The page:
|Salford Magistrates Court - closes end of 2011|
The Magistrates' Blog (Bystander) comments:
"A lot depends on good teamwork between the Legal Adviser and the parties, but if it works (as it needs to) it will go a significant way towards helping courts to do more cases with fewer resources."
The Justice of the Peace blog tells us (rightly) that
this is the latest in a series of initiatives all supposedly aimed at speeding up the summary justice process - remember CJSSS? However, the writer is very critical of this latest development.
Crimeline is of course correct to say that the new initiative is based on case law and statutory rules - in particular, the Criminal Procedure Rules. In recent years, considerable case law has developed which has impinged on both sides to a criminal trial but it is probably fair to say that many of the decisions have tended to redress the balance in the favour of the prosecution.
The Criminal Procedure Rules - Rule 1 - begins:
A recent example is the case of Payne v South Lakeland Magistrates Court  EWHC 1802 where, at a trial on a speeding charge, the prosecutor failed to adduce evidence of the speed of the vehicle. This was a "windfall" for the defendant but it had nothing to do with the merits. The High Court ruled that the Magistrates were right to allow the prosecution to re-open its case in order to allow the evidence to be produced. From a reading of the judgment in this case, it will be seen that the case law is replete with statements such as:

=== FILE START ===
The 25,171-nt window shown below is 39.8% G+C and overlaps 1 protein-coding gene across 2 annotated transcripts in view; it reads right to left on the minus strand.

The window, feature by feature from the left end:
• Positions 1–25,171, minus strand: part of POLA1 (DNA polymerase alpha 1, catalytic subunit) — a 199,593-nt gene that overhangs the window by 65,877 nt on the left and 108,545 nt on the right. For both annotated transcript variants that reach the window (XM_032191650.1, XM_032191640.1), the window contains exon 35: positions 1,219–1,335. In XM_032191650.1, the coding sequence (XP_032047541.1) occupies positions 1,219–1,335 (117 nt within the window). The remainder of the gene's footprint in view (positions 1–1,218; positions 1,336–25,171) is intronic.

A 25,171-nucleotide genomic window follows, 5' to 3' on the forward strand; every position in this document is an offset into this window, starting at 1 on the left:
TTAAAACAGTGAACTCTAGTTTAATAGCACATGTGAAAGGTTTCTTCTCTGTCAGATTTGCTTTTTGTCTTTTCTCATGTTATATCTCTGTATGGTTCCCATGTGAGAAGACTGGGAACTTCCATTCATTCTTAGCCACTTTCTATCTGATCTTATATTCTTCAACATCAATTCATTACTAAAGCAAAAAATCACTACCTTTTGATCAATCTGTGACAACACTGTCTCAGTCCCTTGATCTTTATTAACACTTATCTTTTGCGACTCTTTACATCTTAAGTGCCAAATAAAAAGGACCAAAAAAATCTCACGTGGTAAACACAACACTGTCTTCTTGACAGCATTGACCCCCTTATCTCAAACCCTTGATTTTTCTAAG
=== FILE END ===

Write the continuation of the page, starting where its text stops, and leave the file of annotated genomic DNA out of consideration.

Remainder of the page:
"Criminal proceedings are not a game: their object is to achieve a fair determination of the innocence or guilt of the defendant." - Hughes v DPP  EWHC Admin 2470 at para. 16
"the overall interests of justice include giving effect to the requirement that a prosecution should not fail through inefficiency, carelessness or oversight."
"Magistrates should pay great attention to the need for expedition in the prosecution of criminal proceedings; delays are scandalous; they bring the law into disrepute; summary justice should be speedy justice; an application for an adjournment should be rigorously scrutinised."
Interestingly, the South Lakeland case involved a defendant represented by a very experienced criminal solicitor. One is left to wonder how, given the legal situation in Magistrates' Courts, the many unrepresented defendants will cope. They will not be attending courses on "Stop delaying justice" and it will be incumbent on Judges, Magistrates and Legal Advisers to ensure that their rights - including procedural rights - are honoured. In other words to ensure that each and every defendant receives a "fair trial " (Article 6) and not just those able to afford costly legal representation.